When Amazon won a massive victory in a union organizing campaign in Alabama, it was predictable that the union would appeal the vote to the National Labor Relations Board (NLRB), claiming the e-commerce giant had engaged in a raft of unfair labor practices (ULPs) during the campaign.
What the upshot will be is anyone’s guess at this point. The five-member board still has a three-member Republican majority until after November. However, President Biden’s abrupt and possibly illegal replacement of the NLRB General Counsel with a pro-union government bureaucrat, which took place while Biden was being sworn in on Jan. 20, may complicate matters.
Peter Sung Ohr, the board’s acting General Counsel, at the end of March issued a memorandum to NLRB personnel asserting that he looks forward to “robustly defending” employees’ speech and assembly rights to engage in concerted activity involving wages and working conditions. His memo refers specifically to the Trump board’s decisions regarding company rules restricting employee behavior, and it is not clear whether his proclamation can be read as an indication that he will intervene in the Amazon vote challenge.
The election results at Amazon’s Bessemer, AL, facility announced on April 9 after the votes were counted by the NLRB were definitive—1,798 employees voting against becoming members of the union and only 738 voting for it. The victory made national news because the media had followed the campaign closely for months.
A union victory in Alabama would have been seen as evidence of future unionization of Amazon’s massive nationwide warehouse workforce. It also would have signaled the resurgence of a labor union movement battered and bruised over the past decade, when it experienced membership decline even while friendly politicians at the federal and state levels strenuously sought to tilt the playing field in their favor. The reality is that the Amazon defeat appears to be further evidence of their failure to prepare for a changing world.
It also remains to be seen whether labor’s allies in the Administration and Congress will succeed in enacting a sweeping legislative package crammed with goodies aimed at helping unions gain back the ground they have lost.
The Retail, Wholesale and Department Store Union (RWDSU), which spearheaded the organizing drive, wants the vote overturned by the NLRB, but their accusations of ULPs perpetrated by Amazon seem pretty small beer. The union says Amazon engaged in a campaign of lies and deception, which boils down to a “you lied” vs. “no, I didn’t” kind of argument the union is unlikely to win.
One charge lobbed against Amazon is the union’s assertion that the company got the local government to speed up the red light cycle at a nearby intersection to make it more difficult for union organizers to leaflet workers who were passing through in their cars.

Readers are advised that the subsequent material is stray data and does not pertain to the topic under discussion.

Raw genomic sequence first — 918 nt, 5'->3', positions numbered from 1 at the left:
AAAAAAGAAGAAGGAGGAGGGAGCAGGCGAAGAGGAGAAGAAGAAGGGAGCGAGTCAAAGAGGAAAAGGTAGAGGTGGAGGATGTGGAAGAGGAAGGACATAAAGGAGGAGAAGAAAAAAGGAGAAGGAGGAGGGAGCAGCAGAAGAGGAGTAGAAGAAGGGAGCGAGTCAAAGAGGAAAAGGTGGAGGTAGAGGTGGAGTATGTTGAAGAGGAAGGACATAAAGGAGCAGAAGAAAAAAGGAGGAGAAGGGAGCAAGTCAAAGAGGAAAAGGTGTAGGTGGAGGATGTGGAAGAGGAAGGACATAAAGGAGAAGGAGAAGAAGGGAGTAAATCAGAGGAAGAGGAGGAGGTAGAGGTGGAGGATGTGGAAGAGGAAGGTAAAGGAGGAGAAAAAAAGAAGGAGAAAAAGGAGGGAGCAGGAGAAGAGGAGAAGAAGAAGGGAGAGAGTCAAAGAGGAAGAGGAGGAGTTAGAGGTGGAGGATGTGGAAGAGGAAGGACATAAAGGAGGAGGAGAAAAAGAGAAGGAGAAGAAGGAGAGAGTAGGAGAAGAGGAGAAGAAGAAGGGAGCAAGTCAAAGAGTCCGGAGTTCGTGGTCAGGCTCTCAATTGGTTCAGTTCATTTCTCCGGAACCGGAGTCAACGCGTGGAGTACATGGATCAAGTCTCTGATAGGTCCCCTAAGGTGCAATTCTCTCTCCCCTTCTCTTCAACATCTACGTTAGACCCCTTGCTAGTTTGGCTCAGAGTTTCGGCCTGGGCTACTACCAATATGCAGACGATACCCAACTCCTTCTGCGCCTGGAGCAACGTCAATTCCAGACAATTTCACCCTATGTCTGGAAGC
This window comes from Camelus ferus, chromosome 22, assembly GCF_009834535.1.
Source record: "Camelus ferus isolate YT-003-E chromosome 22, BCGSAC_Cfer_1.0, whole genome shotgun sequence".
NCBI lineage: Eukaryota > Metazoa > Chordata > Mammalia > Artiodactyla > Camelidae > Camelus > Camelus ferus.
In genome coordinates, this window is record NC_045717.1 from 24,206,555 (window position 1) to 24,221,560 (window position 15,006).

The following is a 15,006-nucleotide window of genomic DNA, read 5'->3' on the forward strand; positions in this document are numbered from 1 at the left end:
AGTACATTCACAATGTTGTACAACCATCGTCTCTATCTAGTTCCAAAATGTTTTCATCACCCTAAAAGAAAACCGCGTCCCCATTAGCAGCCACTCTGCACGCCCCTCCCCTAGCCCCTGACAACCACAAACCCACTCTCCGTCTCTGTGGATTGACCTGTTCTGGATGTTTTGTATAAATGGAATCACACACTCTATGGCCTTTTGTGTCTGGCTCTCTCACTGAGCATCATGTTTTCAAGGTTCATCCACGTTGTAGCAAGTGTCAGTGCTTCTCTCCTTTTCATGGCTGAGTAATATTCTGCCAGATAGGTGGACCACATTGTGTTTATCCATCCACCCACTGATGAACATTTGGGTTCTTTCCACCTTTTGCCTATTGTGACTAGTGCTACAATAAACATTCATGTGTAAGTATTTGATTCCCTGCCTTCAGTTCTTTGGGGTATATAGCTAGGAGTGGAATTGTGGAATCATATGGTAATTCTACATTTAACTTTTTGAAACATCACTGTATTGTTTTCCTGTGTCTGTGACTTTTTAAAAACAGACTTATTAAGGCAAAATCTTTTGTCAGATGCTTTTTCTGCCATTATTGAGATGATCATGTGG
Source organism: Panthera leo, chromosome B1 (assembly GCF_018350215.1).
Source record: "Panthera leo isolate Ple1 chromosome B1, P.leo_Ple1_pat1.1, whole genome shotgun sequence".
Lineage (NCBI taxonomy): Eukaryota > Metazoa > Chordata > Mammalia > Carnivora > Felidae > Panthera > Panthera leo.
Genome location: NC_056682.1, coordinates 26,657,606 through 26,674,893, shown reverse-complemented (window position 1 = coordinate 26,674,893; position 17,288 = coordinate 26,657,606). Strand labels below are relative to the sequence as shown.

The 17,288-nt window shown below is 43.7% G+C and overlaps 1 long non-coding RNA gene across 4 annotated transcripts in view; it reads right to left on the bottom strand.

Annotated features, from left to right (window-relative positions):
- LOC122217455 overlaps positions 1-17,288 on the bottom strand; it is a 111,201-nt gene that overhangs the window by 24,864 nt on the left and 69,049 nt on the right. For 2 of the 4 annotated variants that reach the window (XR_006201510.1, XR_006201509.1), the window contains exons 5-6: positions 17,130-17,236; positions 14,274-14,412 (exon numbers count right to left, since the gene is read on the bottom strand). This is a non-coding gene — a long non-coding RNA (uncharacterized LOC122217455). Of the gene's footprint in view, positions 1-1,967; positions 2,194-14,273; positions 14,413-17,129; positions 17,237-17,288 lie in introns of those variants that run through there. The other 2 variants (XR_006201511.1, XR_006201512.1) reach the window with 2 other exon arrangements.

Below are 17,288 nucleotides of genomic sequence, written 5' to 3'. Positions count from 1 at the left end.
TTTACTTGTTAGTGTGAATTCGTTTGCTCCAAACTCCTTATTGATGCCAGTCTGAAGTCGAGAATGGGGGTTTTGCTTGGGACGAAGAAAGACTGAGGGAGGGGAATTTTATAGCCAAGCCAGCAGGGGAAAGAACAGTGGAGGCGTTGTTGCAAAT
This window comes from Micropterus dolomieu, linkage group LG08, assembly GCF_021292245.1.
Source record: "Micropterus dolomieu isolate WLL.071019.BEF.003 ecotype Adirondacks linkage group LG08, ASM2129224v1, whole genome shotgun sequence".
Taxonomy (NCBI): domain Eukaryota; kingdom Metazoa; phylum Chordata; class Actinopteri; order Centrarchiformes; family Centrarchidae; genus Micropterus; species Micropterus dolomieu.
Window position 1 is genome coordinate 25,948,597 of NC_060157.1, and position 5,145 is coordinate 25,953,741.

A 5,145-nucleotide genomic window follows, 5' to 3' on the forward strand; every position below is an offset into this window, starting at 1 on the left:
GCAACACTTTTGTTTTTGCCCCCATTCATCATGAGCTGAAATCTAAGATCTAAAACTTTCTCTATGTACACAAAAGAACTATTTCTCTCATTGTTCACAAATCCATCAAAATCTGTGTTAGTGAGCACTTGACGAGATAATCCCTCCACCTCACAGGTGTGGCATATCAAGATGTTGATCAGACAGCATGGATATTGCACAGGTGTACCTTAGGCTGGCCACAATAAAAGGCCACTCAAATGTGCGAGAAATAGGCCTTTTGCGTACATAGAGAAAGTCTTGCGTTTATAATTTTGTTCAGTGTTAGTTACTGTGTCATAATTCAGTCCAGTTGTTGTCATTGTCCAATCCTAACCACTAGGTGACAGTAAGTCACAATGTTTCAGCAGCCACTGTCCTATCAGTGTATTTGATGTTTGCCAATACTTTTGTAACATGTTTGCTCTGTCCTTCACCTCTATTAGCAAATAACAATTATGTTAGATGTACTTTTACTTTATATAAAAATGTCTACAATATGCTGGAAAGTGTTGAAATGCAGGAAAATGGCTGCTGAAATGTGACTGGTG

A report on the vote outcome by the New York Times cited employee explanations that were remarkably sensible and don’t smack of deception. Those interviewed said the company already offered good pay, benefits and working conditions. A long-standing truism held by labor organizers is that workers who believe they are well-paid and well-treated are virtually impossible to organize, something the RWDSU apparently forgot.
According to the Times, members of the largely black workforce also resented and rebelled against the union’s attempt to link the union drive to the Black Lives Matter movement. In addition, most workers rejected the union’s claim that it could do a better job representing them before management than they could do themselves.
For those of you who believe I am just peddling an anti-union line, keep in mind that in one of the headlines accompanying its coverage, the New York Times also asserted, “the company’s decisive victory deals a crushing blow to organized labor.”
It couldn’t have happened at a worse time. COVID-19 devastated many unions in 2020, according to a Bloomberg Law analysis of financial disclosures filed with the Department of Labor which found that at least 13 major unions were hard hit. Among them was RWDSU which lost 7.6% of its membership. Other unions suffering are UNITE HERE, which lost a massive 56% of its members, International Association of Machinists (-13%), the Teamsters (-9.3%), Steelworkers (-6%), AFGE (-5.6%), SEIU (-5.5%), and the Air Line Pilots Association (-5%). Overall, union membership numbers fell by 2.2% in 2020, according to the Bureau of Labor Statistics’ report on unionization.
As the pandemic lessens its grip on the economy some of those numbers can be expected to reverse course, but how many and by how much is anyone’s guess at this point. To be sure, the Amazon vote points to an uncertain future at best for unions.
“For the labor professional, the results of this election certainly suggest that successful union organizing, particularly in large units and even with widespread public or political support, is not a foregone conclusion,” observe attorneys Nelson Cary and P. Alexander Ehler of the law firm of Vorys Sater Seymour and Pease. “The views that matter are those of the employees voting. And, on that issue, the Amazon results serve as a cautionary tale for other employers about considerations that at least some employees view as significant when deciding how to vote in a union election.”
David French, the National Retail Federation’s senior vice president of government relations, commented, “Union representation is a choice for workers, but many clearly prefer opportunities in a competitive marketplace that provides strong wages and benefits over the anonymity of a collective bargaining agreement. The process works and employees can make an informed decision despite the enormous scrutiny under which this campaign was conducted.” This view, of course, is anathema to unions and their political friends and allies.